Secondly, the State Health and Family Welfare Department has invoked relevant sections of the National Disaster Management Act to ensure that private hospitals reserve 50 per cent of their beds for COVID-19 patients. According to the Suvarna Arogya Suraksha Trust, the nodal government agency tasked with the job of assessing bed capacity, 418 private hospitals, which have a total of 63,900 beds, including 4,467 ICU beds, and 1,264 ventilators, have been empanelled. Treatment charges at private hospitals have been capped at Rs.25,000 a day for an isolation ICU with a ventilator.

The Health and Family Welfare department intends to start dedicated fever clinics that would inform it about ILI and SARI cases. For this purpose, all community health centres and 50 per cent of the Primary Health Centres and Urban Health Centres in the State have been designated as fever clinics. Karnataka has also started wide-scale random testing of vulnerable populations and established COVID Care Centres for treatment of asymptomatic cases.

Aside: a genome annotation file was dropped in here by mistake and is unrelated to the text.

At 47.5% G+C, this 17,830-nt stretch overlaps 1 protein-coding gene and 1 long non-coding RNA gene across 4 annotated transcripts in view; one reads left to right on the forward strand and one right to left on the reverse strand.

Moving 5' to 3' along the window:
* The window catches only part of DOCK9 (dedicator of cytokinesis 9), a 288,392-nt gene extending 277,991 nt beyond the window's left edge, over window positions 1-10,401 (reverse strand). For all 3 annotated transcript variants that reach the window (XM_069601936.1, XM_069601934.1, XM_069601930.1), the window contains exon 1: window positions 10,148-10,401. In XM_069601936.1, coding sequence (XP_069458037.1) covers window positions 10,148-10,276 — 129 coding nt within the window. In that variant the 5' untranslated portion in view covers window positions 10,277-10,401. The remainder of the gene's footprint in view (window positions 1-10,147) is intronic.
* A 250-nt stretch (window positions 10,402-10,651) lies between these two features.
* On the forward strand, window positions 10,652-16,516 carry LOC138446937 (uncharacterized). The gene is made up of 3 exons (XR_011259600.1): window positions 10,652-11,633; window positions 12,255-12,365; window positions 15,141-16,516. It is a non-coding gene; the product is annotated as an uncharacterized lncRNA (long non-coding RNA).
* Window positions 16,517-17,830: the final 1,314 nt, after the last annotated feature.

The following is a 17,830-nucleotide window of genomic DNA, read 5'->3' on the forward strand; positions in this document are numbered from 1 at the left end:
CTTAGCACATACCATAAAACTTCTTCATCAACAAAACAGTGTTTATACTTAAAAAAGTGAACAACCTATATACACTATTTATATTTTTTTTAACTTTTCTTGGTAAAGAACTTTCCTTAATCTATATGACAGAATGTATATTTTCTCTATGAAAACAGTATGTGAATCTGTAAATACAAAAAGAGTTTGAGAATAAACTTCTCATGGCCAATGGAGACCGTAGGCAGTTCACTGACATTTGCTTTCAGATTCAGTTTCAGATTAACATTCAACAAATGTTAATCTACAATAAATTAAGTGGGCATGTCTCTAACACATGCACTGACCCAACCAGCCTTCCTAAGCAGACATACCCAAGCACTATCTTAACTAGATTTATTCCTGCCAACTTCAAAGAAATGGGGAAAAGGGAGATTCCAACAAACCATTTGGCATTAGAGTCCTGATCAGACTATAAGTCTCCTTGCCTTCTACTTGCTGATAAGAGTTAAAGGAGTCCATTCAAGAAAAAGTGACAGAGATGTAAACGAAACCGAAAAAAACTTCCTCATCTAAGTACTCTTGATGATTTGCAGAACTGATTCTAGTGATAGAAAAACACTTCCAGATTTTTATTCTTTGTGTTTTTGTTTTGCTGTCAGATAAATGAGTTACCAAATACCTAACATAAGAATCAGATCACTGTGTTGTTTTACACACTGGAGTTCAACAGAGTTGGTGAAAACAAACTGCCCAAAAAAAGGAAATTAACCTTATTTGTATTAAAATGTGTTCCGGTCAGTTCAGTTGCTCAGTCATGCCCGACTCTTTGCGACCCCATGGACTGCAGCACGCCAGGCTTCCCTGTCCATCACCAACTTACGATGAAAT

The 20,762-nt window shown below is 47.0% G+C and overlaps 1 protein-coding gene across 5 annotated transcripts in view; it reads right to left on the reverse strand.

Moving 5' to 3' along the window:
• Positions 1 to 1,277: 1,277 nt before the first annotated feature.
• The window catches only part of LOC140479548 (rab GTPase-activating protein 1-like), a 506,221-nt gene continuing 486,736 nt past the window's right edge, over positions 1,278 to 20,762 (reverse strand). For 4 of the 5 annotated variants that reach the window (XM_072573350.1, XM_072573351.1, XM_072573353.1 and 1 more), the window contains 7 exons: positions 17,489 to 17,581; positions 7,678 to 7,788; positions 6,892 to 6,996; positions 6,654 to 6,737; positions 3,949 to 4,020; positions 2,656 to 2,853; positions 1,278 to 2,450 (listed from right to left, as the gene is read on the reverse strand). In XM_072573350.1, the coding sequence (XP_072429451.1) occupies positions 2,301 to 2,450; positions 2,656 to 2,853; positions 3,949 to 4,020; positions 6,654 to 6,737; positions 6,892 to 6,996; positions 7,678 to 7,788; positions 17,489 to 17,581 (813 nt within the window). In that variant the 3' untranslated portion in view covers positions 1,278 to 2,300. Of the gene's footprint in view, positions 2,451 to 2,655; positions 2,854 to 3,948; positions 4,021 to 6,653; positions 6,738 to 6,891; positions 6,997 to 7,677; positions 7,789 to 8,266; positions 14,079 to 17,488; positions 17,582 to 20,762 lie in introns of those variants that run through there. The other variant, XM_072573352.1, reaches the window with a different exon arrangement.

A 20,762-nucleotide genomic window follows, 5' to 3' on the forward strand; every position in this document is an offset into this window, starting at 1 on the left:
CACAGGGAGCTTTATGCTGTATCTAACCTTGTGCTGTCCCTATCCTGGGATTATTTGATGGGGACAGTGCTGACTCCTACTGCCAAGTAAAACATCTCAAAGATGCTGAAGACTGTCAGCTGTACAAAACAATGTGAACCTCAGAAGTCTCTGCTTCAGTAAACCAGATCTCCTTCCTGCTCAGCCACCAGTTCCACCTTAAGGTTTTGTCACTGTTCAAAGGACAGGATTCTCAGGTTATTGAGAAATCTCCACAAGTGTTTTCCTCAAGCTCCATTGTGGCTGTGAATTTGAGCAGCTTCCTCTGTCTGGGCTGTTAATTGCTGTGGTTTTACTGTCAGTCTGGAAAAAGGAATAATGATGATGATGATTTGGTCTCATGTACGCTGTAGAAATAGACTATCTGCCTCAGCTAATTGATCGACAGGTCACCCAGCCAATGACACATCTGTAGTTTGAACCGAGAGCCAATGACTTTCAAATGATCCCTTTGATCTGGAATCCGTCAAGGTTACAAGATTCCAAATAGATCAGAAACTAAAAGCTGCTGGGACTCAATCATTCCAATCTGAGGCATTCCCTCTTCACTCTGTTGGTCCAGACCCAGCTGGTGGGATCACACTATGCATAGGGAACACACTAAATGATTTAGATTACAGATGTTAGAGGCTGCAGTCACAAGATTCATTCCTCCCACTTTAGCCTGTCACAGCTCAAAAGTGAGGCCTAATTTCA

While ruling party politicians, senior bureaucrats and health officials have blamed Unlock 1.0 for the spurt in cases in Bengaluru, it was always clear that the lockdown was only a temporary measure to provide time for the Central and State governments to devise a strategy to deal with the surge in cases once the lockdown was lifted. Ideally, the government should have used that time to strengthen the public health infrastructure, but this has not been done in Karnataka.

Dr. Taha Mateen, the managing trustee of HBS Hospital in Bengaluru, said, “The approach of the government has been terrible. There are ten ventilators in Bowring (and Lady Curzon Hospital). How come more ventilators have not been procured? I have ten ventilators in my small hospital here and the leading treatment centre for COVID patients in the city does not have any more than that.”

There is a valid fear that if the situation is not controlled in Bengaluru at this point, it could go the way of other cities such as Chennai, Mumbai, Delhi and Ahmedabad, which are struggling to contain the spread of the virus.